The United States Center for SafeSport (SafeSport) has exclusive authority to handle allegations of sexual abuse and sexual misconduct within the United States Olympic & Paralympic Committee and their recognized National Governing Bodies (NGBs). SafeSport investigates and responds to misconduct allegations and issues decisions on whether those accused have violated the SafeSport Code.
Coaches are mandatory reporters under the SafeSport Code and can be sanctioned for failing to report an alleged incident of misconduct and/or abuse.
What Qualifies as Abuse and Misconduct?
SafeSport is committed to protecting athletes and others involved in sports from:
- Physical abuse
- Emotional abuse
- Sexual abuse
- Sexual misconduct
These forms of abuse and misconduct are often divided into two categories:
Sexual abuse and misconduct includes, but is not limited to:
- Gender-related or sexual harassment, including requests for sexual favors. Sexual harassment includes harassment based on gender, sexual orientation, gender identity, or gender expression.
- Non-consensual sexual contact
- Attempted non-consensual sexual contact
- Non-consensual sexual intercourse
- Attempted non-consensual sexual intercourse
- Sexual exploitation
- Inappropriate sexual conduct, such as bullying or hazing
Emotional and Physical Misconduct
Emotional and physical misconduct includes, but is not always limited to:
- Emotional misconduct, which may include verbal acts, physical acts, acts that deny attention or support, criminal conduct, or stalking.
- Physical misconduct, which may include intentional contact or non-contact behavior that causes or reasonably threatens to cause physical harm. Some examples include hitting, biting, strangling, or isolation in a confined space.
- Bullying a minor, which includes repeated or severe aggressive behaviors directed at a minor that are intended to emotionally, physically hurt, control, or diminish the minor.
- Hazing or conduct that subjects a person to physical, mental, emotional, or psychological abuse, humiliation, or degradation as a condition of joining or being socially accepted by a team, group, or organization.
- Harassment, or repeated or severe conduct that causes fear, humiliation, or annoyance, offends or degrades, creates a hospital environment or reflects discriminatory bias to try to establish dominance or power over someone based on age, race, ethnicity, culture, religion, national origin, or disability, or any other conduct that constitutes harassment under federal or state law.
Coaches Are Mandatory Reporters
Adult participants, including coaches, are mandatory reporters of:
If a coach reasonably suspects that a child was abused, the coach must immediately report the alleged abuse to law enforcement and SafeSport.
A coach who suspects sexual misconduct has occurred must immediately report the alleged misconduct to SafeSport and also to law enforcement if there is reasonable suspicion that a crime was committed.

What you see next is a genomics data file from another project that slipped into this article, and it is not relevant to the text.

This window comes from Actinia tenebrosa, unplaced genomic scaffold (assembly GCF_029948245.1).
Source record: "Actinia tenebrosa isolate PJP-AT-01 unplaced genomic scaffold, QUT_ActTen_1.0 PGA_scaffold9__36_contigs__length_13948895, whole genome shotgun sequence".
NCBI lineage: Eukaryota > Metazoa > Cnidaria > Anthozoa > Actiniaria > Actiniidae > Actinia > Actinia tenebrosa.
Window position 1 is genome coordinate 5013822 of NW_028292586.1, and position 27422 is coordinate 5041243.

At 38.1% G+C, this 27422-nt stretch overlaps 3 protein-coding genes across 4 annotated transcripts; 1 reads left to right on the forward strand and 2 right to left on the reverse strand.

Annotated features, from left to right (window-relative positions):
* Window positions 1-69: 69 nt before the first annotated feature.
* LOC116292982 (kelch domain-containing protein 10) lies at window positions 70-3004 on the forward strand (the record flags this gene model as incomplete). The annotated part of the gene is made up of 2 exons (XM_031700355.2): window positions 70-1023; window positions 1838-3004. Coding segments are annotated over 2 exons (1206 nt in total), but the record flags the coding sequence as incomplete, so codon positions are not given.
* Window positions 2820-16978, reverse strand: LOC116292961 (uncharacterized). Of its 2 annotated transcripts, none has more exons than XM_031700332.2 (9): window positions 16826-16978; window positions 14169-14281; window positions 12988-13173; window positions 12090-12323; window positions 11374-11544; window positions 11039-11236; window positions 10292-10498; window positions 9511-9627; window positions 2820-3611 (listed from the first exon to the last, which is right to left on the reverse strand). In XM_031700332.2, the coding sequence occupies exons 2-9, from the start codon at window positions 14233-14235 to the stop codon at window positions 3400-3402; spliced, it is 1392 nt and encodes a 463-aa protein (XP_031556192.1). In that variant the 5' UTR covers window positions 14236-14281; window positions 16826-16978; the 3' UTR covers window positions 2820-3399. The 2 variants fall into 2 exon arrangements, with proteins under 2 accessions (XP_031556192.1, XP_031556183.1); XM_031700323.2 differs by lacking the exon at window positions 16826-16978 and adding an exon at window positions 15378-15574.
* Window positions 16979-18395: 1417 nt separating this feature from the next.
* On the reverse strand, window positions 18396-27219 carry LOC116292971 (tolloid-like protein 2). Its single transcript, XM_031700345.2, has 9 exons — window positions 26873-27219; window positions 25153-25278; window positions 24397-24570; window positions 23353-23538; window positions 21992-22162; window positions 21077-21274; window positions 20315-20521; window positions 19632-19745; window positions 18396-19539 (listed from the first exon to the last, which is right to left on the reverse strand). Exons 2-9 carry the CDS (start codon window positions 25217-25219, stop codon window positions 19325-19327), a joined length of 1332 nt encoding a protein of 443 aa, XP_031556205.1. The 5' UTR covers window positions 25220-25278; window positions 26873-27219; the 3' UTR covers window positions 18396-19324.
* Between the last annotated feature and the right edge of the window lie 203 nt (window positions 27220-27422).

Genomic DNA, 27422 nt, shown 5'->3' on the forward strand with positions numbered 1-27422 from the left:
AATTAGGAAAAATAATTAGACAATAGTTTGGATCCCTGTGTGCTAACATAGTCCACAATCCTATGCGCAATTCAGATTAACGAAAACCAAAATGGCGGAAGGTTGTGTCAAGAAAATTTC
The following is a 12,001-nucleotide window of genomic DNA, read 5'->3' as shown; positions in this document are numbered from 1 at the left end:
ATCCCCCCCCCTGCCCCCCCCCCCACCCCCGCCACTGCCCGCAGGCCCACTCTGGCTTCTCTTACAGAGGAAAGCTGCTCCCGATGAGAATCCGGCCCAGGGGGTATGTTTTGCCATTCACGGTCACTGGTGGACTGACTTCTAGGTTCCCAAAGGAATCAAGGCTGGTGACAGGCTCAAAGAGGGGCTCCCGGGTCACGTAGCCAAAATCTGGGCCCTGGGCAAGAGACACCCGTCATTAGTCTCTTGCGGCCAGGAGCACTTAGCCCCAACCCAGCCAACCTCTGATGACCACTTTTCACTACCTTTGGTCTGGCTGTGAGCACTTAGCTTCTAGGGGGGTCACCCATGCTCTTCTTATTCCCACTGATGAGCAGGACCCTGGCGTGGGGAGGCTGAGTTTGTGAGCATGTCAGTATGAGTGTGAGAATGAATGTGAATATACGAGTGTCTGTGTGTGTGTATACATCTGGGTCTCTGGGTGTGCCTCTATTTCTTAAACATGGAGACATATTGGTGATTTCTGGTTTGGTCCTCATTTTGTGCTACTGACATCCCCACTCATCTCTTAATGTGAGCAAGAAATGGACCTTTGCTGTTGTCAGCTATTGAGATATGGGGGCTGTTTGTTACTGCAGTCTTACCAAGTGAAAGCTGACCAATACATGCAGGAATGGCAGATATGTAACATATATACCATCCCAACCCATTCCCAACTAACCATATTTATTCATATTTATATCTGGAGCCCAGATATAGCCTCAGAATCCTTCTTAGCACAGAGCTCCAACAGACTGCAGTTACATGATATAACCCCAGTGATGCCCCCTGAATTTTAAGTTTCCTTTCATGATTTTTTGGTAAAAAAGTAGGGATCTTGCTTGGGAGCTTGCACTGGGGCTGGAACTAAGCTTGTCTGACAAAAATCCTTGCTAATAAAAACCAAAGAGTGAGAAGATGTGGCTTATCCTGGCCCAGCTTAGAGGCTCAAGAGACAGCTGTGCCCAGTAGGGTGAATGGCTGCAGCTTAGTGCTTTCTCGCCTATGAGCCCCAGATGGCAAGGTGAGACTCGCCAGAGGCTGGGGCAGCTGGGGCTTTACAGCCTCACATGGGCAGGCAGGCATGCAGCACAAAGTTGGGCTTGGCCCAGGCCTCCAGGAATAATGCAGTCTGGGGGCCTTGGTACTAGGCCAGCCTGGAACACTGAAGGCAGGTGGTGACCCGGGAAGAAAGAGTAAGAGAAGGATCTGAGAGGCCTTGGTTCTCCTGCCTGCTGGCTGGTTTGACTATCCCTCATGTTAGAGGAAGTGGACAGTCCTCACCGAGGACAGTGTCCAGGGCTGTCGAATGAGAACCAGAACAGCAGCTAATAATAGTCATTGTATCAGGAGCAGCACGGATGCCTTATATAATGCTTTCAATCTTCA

Emotional and Physical Misconduct
SafeSport requires coaches to report emotional and physical misconduct, such as hazing, bullying, stalking, and harassment, to the athlete’s NGB.
Coaches must report any criminal dispositions involving child abuse or sexual misconduct to SafeSport, and all other criminal dispositions to the relevant affiliated organization.
Misconduct Related to SafeSport’s Processes
Coaches who suspect aiding and abetting, retaliation, or abuse of process must report these concerns to SafeSport. A coach who fails to report any of these things may face penalties.
What Happens After a Coach Reports Abuse?
A coach can report abuse by completing a form or calling SafeSport. Upon receipt of the report, SafeSport will:
Conduct an Initial Intake
First, SafeSport will determine if the alleged misconduct falls under the SafeSport Code and if the person committing the alleged misconduct is a U.S. Olympic or Paralympic participant. If both these things are true, SafeSport will consider the nature of the allegation. SafeSport has exclusive jurisdiction over sexual misconduct allegations and discretionary jurisdiction over emotional and physical misconduct allegations. Once SafeSport determines it has jurisdiction, the intake process will begin. SafeSport will make initial contact with relevant parties and begin to gather evidence.
Do an Investigation
A trained investigator is assigned to the case. The investigator conducts interviews and gathers evidence until the investigation is complete, and they prepare a formal investigation report.
Come to a Resolution
SafeSport considers the investigation report, reviews the case, and issues a notice of decision. If the decision includes a sanction, the respondent may request arbitration. Both the respondent and SafeSport can appeal to the arbitrator, who makes a final decision.
A failure to report suspected abuse or misconduct can lead to SafeSport sanctions, including a suspension.
Are You a Coach Who Has Been Accused of Failing to Report to SafeSport?
If you are involved in a SafeSport matter, it is crucial that you speak with an experienced sports attorney as soon as possible. Please contact us online or call us directly at +1-207-747-5899 to schedule your initial 1 hour consultation. Our firm is devoted to the very specific practice of sports law and has represented athletes and coaches from throughout the United States. We are dedicated advocates and will work diligently to protect your career and your professional reputation. Don't hesitate. Contact us today.